Booklist Reviews

In the year 2170, Leanna attends a school in Missouri that allows her to experience different time periods in history by virtually being there. Little does she know that she will soon be caught in a terrifying adventure, not unlike the slaves' escape from barking hounds en route to Canada through the Underground Railroad that she just experienced in class. When Leanna's mother is arrested for treason against the government, Leanna learns she is not a "First," an original biological being. She is a clone in a society that enslaves and abuses them and must rely on the assistance of characters both living and historical to survive. The McKissacks' slight story for younger readers packs a great deal of messaging, which will no doubt prove useful in classroom discussions of issues and themes but sometimes comes at the expense of the story. The science-fiction backdrop serves as a framework for issues of identity and societal prejudice but is not predominant in the reading experience. Copyright 2010 Booklist Reviews.

Horn Book Guide Reviews

In 2170, America has a new slave class: clones. Thirteen-year-old Leanna begins to question this order when her mother is arrested as part of a "terrorist" organization promoting clone rights. Obvious historical parallels are heavy-handed and sometimes supersede the logic of the authors' future world, but the action-filled plot and sympathetic characters make this parable readily accessible. Copyright 2010 Horn Book Guide Reviews.

Kirkus Reviews

It is the year 2170, and Leanna, daughter of a respected child psychologist, is a typical 13-year-old interested in friends and sports. She is enrolled in All-Virtual School, where she experiences such historical events as an escape with Harriet Tubman. This becomes real when her mother is arrested for activism on behalf of the clones who serve as slave labor for humans. Leanna follows her mother's order to flee the clutches of her mother's jailers. While on the run, a message reveals that her mother's interest in clones was more than academic: Leanna is herself a clone and in danger should that fact be discovered. With the help of others sympathetic to their cause, Leanna avoids detection while dealing with facts about her identity that send her reeling. Some of the parallels to American slavery and racism are obvious; others are clever, such as the depiction of a secondary character, Houston, a closeted cyborg (another oppressed minority) who happens to be three-fifths human. This is fast-paced adventure with a provocative exploration of civil rights and identity. (Science fiction. 12 & up) Copyright Kirkus 2010 Kirkus/BPI Communications.All rights reserved.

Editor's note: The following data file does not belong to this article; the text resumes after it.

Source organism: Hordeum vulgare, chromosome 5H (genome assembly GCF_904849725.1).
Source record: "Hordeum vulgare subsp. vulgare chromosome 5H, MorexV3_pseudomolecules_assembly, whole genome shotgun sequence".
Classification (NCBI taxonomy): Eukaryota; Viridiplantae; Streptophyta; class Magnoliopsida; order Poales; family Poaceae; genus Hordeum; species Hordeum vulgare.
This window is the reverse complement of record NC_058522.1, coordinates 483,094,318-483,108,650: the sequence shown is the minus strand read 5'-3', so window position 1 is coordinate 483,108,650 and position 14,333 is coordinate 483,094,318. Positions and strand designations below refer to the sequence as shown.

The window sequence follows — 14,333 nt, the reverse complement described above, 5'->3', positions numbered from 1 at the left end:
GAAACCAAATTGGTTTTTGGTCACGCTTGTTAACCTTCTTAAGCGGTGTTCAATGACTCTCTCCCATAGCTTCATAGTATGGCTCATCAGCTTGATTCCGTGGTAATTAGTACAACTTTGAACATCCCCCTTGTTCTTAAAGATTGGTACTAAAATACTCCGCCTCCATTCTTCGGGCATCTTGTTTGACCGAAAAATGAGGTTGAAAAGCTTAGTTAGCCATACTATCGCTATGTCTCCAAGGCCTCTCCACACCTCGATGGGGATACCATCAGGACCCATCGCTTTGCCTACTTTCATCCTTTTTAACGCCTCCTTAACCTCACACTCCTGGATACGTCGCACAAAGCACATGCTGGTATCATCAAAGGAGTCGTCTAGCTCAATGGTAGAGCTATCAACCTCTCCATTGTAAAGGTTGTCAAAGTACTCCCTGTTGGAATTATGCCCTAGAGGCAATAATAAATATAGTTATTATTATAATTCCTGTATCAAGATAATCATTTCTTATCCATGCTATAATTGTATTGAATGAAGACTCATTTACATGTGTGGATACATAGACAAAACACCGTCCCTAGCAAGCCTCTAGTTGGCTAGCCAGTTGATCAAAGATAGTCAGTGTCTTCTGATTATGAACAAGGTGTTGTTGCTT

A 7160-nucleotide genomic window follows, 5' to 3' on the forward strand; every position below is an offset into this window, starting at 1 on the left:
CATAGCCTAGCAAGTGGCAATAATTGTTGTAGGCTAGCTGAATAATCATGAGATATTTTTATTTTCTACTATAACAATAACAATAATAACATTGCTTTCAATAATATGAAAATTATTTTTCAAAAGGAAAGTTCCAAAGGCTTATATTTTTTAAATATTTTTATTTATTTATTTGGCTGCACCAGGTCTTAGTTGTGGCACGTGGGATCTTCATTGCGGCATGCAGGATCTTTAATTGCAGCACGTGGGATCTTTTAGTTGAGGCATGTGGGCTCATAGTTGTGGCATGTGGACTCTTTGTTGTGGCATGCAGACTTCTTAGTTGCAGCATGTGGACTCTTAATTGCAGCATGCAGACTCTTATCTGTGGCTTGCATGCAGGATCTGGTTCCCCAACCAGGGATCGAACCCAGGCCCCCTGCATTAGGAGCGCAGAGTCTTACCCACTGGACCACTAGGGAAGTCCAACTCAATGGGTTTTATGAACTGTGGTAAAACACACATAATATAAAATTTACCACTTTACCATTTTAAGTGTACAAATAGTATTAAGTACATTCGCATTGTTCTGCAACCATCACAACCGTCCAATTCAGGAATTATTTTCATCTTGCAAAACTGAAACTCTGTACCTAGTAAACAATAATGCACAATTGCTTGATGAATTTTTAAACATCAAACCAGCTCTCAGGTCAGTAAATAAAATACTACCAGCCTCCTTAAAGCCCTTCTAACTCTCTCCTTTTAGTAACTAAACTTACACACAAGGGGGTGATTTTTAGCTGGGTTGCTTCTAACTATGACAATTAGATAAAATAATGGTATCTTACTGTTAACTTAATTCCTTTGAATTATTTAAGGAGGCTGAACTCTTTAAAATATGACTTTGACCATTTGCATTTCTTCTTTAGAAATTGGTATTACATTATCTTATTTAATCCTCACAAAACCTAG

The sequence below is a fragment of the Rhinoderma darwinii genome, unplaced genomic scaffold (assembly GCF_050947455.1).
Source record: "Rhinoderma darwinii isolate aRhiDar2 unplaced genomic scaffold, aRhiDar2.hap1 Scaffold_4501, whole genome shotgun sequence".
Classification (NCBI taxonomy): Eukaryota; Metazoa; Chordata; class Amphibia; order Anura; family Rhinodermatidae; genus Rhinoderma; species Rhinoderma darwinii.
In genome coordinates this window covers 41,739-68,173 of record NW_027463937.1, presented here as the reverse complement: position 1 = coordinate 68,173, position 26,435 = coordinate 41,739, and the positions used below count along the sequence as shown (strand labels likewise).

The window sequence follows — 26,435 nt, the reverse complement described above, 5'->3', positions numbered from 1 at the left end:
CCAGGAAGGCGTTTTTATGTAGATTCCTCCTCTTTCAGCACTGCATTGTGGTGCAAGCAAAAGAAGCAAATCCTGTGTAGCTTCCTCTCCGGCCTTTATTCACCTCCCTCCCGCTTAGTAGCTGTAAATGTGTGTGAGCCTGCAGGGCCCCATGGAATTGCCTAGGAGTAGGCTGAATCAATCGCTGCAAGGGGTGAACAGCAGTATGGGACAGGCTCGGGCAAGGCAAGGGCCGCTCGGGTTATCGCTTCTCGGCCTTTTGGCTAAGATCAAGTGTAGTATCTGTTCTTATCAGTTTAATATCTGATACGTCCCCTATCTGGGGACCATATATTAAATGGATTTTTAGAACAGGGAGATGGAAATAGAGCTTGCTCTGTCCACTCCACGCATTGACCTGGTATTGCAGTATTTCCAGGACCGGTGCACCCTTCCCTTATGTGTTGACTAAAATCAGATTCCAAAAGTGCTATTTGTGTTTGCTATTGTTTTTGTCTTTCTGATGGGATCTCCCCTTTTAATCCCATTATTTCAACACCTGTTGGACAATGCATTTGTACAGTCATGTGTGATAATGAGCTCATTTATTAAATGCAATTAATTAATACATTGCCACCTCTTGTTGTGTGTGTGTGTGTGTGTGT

Library Media Connection

This story, which takes place in 2170, demonstrates the power of well-written science fiction. Thirteen-year old Leanna, who has been studying slavery in the U.S., finds her life parallels that of slaves in pre-Civil War times. She has grown up believing that she's human, but when her mother is taken by the world authority's police for supporting the Liberty Bell Movement, Leanna discovers she is really a clone. Clones are treated like slaves and Leanna finds herself in a fight not only for her own life but for the freedom of cyborgs and clones. With guidance from historical figures like Ben Franklin and Eleanor Roosevelt, she finds that the U.S. Constitution's 13th amendment is not really enforced. In this first book of a trilogy, the background is set for Leanna's fight against modern slavery. The McKissacks' knowledge of history is evident, and the book ends with a "History of the Future" in which the authors explain what is real and what is not. This book would be perfect to shar when studying the Constitution. The story provides much to think about when looking at personal rights and slavery today. The unresolved ending will leave readers wanting to know what happens. Highly Recommended. Nelda Brangwin, Teacher Librarian, Cherry Valley Elementary School, Duvall, Washington ¬ 2010 Linworth Publishing, Inc.

Publishers Weekly Reviews